Forty Mile: Traditional Hunting Methods
For the Tr’ondëk Hwëch’in, caribou is much more than an important food source. Some uses for caribou hides include clothing, shelters, dog harnesses and pack bags. This winter shelter was made from a framework of poles covered with caribou hides.
Tappan Adney, The Klondike Stampede (UBC Press, 1994), p. 453.
You grab the caribou by an antler and pull its head up. You have to watch its front legs. It tried to kick you with its legs, and it could bust your chest in or kick out your guts. But you stand to one side and hold the head away from you, driving your knife into the side of its chest.
Charlie Isaac, as related by his father, Chief Isaac
Elder Mary McLeod explained how that people from Forty Mile and Dawson areas hunted together in the fall. They met at a long caribou fence in the mountains near Chicken, Alaska, southwest of Forty Mile. While awaiting the animals, they repaired the fence. Caribou were driven into this structure where they would be trapped by snares set into the fence then shot with bows and arrows or stabbed with spears. Other times, the caribou were driven into a ring of people, where the disoriented animals were easy prey for arrows.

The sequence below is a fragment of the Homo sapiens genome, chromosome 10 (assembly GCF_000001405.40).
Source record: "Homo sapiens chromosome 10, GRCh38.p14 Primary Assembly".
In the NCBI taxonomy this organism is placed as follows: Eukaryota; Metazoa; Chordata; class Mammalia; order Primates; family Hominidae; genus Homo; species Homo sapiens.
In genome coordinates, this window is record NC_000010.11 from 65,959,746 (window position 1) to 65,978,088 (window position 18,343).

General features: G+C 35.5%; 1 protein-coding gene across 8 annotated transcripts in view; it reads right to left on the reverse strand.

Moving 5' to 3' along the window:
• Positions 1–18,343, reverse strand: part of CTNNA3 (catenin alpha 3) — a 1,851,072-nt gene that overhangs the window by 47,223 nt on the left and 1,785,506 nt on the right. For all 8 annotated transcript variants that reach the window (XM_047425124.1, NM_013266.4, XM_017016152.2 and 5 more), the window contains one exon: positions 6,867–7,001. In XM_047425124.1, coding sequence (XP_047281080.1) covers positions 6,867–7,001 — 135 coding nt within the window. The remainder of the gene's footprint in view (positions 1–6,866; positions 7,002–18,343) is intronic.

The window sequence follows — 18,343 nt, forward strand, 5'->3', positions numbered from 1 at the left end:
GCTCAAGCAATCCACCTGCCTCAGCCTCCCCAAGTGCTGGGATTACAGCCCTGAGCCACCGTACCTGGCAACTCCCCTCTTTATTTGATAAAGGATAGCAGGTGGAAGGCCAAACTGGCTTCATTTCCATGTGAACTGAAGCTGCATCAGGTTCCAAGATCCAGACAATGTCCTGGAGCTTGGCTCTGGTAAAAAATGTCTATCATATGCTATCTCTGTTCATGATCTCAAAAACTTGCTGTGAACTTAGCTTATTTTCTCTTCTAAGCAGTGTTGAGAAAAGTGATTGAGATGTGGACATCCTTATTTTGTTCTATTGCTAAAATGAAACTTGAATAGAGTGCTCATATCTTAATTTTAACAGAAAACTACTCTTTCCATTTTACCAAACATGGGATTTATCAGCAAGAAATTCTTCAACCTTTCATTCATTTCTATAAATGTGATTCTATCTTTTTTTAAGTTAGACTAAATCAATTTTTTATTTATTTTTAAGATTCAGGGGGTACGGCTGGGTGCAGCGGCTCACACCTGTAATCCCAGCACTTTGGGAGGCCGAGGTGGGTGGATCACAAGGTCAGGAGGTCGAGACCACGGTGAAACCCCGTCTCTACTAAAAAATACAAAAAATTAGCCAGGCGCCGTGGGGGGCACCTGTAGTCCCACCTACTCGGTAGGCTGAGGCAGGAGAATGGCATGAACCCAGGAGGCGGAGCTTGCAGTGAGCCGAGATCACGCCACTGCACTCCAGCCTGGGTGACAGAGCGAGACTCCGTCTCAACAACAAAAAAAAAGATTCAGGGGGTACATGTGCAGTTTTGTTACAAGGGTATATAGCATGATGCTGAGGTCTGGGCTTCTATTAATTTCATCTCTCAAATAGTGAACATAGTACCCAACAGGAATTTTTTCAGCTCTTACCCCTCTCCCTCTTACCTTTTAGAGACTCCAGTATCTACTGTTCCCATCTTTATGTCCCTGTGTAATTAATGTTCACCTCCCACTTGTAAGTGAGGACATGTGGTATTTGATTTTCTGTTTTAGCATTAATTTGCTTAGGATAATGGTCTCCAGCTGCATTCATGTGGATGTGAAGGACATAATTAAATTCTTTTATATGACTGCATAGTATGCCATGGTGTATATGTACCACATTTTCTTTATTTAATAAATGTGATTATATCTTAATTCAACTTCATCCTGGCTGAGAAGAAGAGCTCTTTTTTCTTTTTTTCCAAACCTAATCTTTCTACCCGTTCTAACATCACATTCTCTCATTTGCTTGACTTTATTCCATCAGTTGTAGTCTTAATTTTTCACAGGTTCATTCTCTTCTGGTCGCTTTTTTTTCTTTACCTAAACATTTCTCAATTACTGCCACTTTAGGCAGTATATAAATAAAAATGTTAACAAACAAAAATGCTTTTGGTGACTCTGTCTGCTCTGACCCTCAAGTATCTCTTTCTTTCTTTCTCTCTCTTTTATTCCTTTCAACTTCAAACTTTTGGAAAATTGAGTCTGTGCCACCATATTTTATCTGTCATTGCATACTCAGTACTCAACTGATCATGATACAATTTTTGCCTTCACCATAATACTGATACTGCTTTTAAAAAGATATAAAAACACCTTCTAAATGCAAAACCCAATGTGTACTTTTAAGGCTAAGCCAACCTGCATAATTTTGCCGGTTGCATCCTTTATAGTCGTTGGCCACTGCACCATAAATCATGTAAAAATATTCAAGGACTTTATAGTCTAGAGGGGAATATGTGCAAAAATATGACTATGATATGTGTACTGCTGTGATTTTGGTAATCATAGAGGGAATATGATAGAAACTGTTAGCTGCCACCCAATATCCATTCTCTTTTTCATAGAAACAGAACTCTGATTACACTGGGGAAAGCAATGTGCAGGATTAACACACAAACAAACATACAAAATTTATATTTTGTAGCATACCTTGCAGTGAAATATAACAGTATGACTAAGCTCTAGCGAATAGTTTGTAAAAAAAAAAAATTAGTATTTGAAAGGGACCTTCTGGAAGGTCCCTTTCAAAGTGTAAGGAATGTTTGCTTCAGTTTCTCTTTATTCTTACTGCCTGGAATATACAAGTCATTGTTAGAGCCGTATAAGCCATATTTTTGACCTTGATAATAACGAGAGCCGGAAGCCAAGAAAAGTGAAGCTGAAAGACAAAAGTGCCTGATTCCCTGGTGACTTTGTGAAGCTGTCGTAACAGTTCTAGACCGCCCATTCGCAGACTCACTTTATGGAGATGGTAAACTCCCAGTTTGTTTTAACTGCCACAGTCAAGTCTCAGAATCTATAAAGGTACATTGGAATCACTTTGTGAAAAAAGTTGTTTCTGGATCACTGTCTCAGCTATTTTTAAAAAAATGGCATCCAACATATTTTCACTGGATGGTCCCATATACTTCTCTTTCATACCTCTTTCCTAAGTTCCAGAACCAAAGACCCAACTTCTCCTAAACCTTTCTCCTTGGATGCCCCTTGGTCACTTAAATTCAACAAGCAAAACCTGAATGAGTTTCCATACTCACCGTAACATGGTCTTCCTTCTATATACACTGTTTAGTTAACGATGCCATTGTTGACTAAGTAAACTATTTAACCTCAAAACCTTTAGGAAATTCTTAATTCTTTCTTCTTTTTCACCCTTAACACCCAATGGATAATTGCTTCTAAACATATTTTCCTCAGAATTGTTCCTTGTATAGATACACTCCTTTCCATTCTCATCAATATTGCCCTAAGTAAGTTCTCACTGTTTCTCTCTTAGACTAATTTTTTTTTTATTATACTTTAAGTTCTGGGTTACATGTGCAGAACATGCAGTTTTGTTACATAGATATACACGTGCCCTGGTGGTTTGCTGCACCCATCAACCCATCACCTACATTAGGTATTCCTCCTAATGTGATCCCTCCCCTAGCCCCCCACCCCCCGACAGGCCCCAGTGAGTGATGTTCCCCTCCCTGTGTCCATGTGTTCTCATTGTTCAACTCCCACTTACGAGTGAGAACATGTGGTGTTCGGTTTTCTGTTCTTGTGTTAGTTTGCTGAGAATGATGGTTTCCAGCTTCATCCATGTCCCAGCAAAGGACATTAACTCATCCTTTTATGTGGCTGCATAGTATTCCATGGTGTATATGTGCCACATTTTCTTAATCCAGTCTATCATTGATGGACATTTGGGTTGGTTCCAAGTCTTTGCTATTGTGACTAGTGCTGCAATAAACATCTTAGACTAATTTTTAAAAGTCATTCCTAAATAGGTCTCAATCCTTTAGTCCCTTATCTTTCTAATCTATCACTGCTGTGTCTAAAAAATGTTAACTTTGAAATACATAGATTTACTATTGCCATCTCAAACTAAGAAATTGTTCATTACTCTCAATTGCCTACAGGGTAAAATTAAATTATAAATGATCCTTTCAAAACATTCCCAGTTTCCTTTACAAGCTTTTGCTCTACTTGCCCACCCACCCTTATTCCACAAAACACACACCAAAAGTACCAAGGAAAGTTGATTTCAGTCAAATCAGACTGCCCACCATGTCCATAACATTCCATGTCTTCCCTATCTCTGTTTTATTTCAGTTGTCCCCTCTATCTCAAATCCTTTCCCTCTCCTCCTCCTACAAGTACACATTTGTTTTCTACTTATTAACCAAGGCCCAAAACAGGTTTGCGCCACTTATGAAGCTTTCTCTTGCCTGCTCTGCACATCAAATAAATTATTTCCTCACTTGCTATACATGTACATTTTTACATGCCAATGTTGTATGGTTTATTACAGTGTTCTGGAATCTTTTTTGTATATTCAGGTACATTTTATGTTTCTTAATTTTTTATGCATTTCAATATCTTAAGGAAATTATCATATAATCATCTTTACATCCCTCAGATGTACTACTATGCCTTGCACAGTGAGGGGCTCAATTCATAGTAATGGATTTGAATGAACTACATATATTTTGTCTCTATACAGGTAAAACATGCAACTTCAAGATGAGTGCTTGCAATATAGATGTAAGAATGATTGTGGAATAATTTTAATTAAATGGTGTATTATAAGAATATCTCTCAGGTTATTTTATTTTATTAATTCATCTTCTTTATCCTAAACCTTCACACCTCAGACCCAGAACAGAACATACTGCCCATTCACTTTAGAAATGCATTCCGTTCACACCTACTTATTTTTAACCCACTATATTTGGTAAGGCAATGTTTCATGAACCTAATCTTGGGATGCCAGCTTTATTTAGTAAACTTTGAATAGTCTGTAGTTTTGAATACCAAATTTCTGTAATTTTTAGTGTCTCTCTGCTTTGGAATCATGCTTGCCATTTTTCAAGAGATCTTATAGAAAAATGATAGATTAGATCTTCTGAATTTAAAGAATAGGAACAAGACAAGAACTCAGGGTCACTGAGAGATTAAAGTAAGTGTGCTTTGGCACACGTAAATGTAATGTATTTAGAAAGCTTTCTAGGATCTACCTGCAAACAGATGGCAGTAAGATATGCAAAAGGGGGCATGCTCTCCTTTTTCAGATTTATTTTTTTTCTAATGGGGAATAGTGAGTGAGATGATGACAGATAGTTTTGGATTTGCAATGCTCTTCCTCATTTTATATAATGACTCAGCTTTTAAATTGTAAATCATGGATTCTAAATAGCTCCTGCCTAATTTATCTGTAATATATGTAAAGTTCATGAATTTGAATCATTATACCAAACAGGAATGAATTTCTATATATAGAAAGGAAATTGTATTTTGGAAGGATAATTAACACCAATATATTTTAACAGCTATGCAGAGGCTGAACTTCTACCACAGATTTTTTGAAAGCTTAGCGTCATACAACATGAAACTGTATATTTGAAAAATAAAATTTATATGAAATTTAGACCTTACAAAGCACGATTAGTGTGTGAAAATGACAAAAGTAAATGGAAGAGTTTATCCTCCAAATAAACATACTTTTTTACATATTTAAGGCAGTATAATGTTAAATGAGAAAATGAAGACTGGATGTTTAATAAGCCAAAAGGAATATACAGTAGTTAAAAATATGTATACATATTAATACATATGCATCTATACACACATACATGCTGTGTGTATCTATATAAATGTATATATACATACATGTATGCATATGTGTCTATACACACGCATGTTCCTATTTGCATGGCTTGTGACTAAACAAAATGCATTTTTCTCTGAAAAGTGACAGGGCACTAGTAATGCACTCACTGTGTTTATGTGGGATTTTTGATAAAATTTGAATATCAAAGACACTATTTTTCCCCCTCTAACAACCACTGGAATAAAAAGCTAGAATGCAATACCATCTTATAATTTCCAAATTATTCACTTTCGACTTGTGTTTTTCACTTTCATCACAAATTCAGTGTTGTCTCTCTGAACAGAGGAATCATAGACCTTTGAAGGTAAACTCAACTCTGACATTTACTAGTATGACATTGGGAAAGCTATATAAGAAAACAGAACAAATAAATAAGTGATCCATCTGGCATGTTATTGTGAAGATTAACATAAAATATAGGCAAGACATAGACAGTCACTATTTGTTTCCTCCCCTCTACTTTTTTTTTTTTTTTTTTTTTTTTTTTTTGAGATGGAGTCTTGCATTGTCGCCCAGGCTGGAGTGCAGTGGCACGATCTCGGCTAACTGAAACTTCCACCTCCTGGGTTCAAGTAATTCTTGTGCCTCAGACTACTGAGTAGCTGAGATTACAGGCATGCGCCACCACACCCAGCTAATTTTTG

After the hunt, women cut up the meat on site. Following a feast of fresh meat to celebrate the successful hunt, the rest of the catch was either dried or, in late fall, frozen. Extra meat could be cached on scaffolds out of reach of animals. Frozen sections of meat were also stored right on the ground, covered with hides, then secured with rocks until the meat was needed.
Once the Tr’ondëk Hwëch’in began using rifles, the hunt changed. Hunting became more of an individual rather than a group activity. From the early 1900s, market hunting was an important income source. Every year, tonnes of meat were sold to Dawson butchers. Chief Isaac protested many times about how non-native hunters were over-hunting the herd making it harder for First Nations people to earn a living.